Welcome back, Agents of Shield!
And it’s a welcome return, indeed. This week’s episode attempted to tackle a lot of story lines, and it succeeds on almost every front. “Bouncing Back” works to put S.H.I.E.L.D. back on top (for once), lining up the Secret Warriors and showing us some insight into the greater plans of Malick and the new, evil, undead Ward.
The first half of the episode focused primarily on the agents looking into some weapons stolen from the police. After Mack is kidnapped, we find out that the thief is actually Slingshot (or Yoyo) and is attempting to stop the corrupt cops in the area. Henry Simmons got some great moments as Mack this episode, and his mixed-language conversation with Natalia Cordova-Buckley’s Slingshot was an intelligent approach to a stale trope in television.
Bobbi and Hunter didn’t fare as well in the writing department this time around, however. Not only were the top two action stars of the show put out of commission too quickly (which, in a way, was an effective statement to the powers of “Medusa Eyes”), but their banter has never really found its rhythm as well as other aspects of the show has. That being said, Adrianne Palicki as Bobbi is always a strong presence on screen.
The second half of the episode focused more on the rescuing of Bobbi and Hunter from Hydra. This was our first real look at what the Secret Warriors could be, and it was a thrill. Daisy and Slingshot fought well together, with Slingshot stealing the weapons from enemies, leaving them open to Daisy’s powers. Joey stole the show, however, when he melted Medusa Eyes’ glasses, blinding him. If Shield can continue to play off this team aspect, the show will be much better off.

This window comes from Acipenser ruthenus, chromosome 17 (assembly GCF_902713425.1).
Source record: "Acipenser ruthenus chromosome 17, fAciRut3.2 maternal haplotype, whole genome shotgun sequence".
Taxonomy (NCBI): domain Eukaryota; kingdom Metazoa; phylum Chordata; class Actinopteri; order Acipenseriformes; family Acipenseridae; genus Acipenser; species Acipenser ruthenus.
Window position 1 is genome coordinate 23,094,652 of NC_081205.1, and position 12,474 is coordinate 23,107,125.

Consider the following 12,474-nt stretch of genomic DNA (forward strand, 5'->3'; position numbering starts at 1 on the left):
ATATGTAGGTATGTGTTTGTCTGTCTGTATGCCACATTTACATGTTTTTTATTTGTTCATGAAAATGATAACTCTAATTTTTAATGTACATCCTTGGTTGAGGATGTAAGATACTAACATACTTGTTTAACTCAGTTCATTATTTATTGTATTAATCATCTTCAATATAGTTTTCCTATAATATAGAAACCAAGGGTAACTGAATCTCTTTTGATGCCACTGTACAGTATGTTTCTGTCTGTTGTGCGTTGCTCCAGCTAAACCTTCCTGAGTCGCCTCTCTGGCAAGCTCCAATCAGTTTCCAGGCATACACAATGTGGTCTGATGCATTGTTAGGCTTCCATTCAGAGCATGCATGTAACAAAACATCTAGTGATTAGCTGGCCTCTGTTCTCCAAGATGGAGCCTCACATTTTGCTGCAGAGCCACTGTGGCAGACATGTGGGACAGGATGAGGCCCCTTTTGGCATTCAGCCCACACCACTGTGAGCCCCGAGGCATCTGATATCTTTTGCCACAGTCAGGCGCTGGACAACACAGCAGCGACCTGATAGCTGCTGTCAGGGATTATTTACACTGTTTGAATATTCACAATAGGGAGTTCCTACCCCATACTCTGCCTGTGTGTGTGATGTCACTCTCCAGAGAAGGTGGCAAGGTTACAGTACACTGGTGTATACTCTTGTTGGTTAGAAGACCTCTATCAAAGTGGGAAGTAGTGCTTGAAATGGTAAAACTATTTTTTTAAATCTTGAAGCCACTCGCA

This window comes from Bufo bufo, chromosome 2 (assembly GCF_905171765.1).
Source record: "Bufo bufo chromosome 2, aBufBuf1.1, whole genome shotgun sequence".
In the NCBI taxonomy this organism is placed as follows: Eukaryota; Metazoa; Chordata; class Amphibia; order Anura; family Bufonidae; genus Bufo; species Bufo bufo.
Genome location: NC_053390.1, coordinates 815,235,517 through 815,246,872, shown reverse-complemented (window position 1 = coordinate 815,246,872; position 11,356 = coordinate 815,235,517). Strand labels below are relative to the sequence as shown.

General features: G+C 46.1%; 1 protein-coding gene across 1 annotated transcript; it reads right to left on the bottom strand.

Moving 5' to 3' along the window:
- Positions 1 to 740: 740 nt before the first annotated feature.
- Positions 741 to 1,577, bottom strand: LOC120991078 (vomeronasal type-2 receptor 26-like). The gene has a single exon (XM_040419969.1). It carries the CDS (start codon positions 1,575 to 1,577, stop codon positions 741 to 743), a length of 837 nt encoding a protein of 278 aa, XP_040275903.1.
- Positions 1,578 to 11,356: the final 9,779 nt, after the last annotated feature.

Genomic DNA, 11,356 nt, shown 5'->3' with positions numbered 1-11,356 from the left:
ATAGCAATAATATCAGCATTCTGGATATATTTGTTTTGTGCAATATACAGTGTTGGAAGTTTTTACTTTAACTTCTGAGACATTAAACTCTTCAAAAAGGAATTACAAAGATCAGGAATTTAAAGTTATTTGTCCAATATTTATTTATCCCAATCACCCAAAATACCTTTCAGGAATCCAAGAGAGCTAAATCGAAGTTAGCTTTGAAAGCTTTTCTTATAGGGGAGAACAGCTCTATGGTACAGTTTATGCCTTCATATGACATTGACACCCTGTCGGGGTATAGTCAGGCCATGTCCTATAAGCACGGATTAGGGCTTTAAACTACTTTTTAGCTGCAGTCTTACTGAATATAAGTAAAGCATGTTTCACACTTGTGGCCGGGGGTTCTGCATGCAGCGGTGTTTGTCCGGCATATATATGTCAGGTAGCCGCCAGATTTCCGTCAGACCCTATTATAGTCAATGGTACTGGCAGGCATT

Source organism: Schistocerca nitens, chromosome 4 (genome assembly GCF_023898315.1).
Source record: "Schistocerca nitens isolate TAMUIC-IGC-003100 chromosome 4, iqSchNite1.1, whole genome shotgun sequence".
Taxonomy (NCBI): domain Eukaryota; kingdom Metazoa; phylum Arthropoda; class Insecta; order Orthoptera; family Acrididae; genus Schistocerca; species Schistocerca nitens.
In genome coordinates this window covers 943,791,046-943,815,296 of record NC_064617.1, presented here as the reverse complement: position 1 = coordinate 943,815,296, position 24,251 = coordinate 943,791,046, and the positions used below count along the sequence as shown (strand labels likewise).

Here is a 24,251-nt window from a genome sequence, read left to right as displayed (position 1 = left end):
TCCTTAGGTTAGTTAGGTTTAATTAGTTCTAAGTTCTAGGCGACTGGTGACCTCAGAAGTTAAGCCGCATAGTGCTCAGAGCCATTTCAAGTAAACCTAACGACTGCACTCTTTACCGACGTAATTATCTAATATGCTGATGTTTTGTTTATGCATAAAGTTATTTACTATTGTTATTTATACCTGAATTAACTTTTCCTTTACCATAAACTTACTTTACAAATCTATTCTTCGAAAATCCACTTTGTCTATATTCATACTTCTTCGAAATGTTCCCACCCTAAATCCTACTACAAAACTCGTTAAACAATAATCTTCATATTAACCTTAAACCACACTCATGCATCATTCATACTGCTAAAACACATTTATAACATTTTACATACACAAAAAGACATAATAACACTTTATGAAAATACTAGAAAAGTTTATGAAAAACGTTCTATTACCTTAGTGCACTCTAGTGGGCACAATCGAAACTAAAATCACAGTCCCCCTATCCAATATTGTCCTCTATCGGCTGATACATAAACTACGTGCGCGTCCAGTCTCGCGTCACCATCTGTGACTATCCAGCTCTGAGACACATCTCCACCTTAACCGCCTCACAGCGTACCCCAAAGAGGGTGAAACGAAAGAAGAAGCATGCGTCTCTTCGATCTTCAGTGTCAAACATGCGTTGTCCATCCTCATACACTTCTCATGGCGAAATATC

Coulson floated through the B plot this week, seeking out Malick by any means necessary, including the life of Werner von Strucker. His meeting with President Ellis (Cameo: William Sadler) set an intense tone at the top of the episode for Coulson, and this remained throughout the night. Some quick discussion between Coulson and May at the end of the episode, during which May inducts him into the Cavalry, points to deep-seated instability within Coulson stemming from the murder of Rosaline last year. This will, without a doubt, play a larger role in the episodes to come.
This was a darker episode for an already darker season of an already darker show. It fits well within the structure of the new show’s set-up. That being said, I was pleased to hear, just as I feared the episode was too dark, the sound of elevator music over the phone Coulson held. It was a perfect way to keep Shield accessible without losing momentum with throwaway lines and puns.
Fitz and Simmons took a backseat this week, but their final interaction was a breath of fresh air in a heavy episode. Ian de Caestecker and Elizabeth Henstridge both offered exceptional performances last year, and it’s easy to believe we’ll see more of the same here, especially as Fitz struggles with the death of Will.
Finally, and perhaps most impressively, we got our first scenes of Ward as Hive. Brett Dalton has always done a terrific job of navigating an ever-changing character, and that is no different here. His Hive is creepy, brooding, and terrifyingly withdrawn. This weakness builds to a threatening final moment when he reaches out for Malick’s accomplice.
So how will Hive’s powers be portrayed on Shield? How will they continue to explore the dynamics of the Secret Warriors? How is Coulson going to deal with the return of Adrian Pasdar as Glenn Talbot? Stick with me and we’ll explore another episode of Agents of Shield next week!
Thoughts? Tweet at me: @LoganASchultz
Marvel’s Agents of Shield airs Tuesdays at 9/8c on ABC